Steve Higgins (2013) refers to this phenomenon of wide variation as ‘the Bananarama effect’: it ain’t what you do, it’s the way that you do it – and that’s what gets results. The question is: in the absence of some form of systematic research inquiry, how can schools know whether ‘what they do’ is helping improve student outcomes, having zero impact or making things worse?
A stark choice
When researchers talk about ‘what works’, what they really mean is ‘what worked’ in the research context. In seeking to get better at making the decisions that shape our professional lives, looking to the research literature – illuminating though it may be – is not going to be sufficient. We need to work out what works for us – in the contexts in which
we work. In the drive to become a more evidence-informed profession, we need to stop ticking boxes and jumping through hoops, and start becoming active problem-solvers. We need to engage both with and in research.
We could, of course, wait for education researchers to parachute into our classrooms to carry out this work for us. However, I suspect we’ll be waiting a long time. In the words of another ‘late great’, Lawrence Stenhouse (Stenhouse, 1981): ‘It is teachers who, in the end, will change the world of the school by understanding it.’ The choice facing the teaching profession is stark: either we continue to blindly fumble around in the dark, or we strap on a head torch.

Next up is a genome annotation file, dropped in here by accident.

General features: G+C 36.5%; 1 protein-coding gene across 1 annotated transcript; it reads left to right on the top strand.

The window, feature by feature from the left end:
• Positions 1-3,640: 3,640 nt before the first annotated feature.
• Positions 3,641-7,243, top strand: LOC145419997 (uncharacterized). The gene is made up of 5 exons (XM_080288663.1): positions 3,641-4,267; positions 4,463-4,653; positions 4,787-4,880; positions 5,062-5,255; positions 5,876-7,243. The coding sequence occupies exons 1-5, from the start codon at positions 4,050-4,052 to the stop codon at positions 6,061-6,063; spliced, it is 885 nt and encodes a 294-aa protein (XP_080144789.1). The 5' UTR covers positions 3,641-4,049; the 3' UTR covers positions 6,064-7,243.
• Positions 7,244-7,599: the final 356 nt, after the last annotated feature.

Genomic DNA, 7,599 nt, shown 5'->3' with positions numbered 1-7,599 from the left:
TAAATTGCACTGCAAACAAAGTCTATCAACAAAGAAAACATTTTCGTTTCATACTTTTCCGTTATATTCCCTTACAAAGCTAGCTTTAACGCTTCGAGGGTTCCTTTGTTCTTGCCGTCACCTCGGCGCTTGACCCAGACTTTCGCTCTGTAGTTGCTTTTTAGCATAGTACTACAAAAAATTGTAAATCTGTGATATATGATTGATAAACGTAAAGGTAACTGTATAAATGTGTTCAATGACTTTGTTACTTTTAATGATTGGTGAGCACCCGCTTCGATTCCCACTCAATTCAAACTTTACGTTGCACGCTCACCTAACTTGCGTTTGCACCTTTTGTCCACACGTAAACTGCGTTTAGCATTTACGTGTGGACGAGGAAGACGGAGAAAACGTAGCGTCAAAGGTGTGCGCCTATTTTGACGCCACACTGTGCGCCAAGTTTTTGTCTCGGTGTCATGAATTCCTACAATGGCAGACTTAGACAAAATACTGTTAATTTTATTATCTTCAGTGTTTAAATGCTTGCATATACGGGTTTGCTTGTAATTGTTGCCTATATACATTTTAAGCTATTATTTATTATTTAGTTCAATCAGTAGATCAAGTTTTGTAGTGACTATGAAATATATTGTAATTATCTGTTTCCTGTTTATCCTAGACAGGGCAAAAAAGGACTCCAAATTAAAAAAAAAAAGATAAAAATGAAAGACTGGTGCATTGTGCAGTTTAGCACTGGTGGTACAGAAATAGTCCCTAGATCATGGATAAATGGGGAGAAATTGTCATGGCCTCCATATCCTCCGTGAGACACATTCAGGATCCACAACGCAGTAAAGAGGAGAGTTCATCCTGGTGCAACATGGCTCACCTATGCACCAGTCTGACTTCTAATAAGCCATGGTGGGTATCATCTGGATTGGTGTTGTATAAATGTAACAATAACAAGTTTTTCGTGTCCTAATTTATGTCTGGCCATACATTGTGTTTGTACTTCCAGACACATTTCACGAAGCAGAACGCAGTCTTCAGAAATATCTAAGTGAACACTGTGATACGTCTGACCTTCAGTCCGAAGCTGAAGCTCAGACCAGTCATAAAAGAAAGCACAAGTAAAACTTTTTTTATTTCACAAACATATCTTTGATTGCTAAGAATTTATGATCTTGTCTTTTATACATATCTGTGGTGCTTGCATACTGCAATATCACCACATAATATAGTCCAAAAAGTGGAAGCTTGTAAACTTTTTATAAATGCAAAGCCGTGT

What does practitioner research look like in practice?
People often think of practitioner research as a huge undertaking – something resulting in a 20,000-word Masters dissertation that only a handful of people will ever read. If we are to become a more evidence-informed profession, we need to embrace the idea of small-scale practitioner research inquiry.
In recent years, I have spent a lot of time exploring the question ‘what is the minimum viable model for a research cycle?’ The surprising answer is that you can do a meaningful piece of inquiry within an hour, easily. In fact, teachers already do this kind of ‘what’ inquiry pretty well. What is the relative attainment of boys and girls in Year 10 physics? Search the existing data – done. What do Year 11 Additional funding for publicly funded schools in England to raise the attainment of disadvantaged pupils of all abilities More boys say about revision? Write a short survey and ask a sample of them to fill it out – done.
There are longer ‘how’ pieces that might take a half-term, say. How can we increase attendance at parents’ evening? Collect some baseline data, perhaps conduct a telephone survey, devise a strategy, implement it, take a post-intervention measure – done. And then there are longer pieces still. How can we maintain the momentum of learning and development across the transition from Year 6 to Year 7? Arrange reciprocal school visits for teachers of Years 6 and 7, observe some lessons, take samples of pupils’ work, devise some training for teachers to enhance consistency of provision, monitor and evaluate the impact and compare it with previous cohorts – done.
At the start of each inquiry cycle, we review the literature briefly, and at the end of each cycle we ask: how impactful is this area of practice? Should we tweak it, scale it up or discard it altogether? Through this simple methodology – read stuff, try stuff, measure stuff – we bootstrap our way to a better-informed, more surefooted future.
Visit Praxis-Teacher-Research.org and click on ‘The What & The Why’.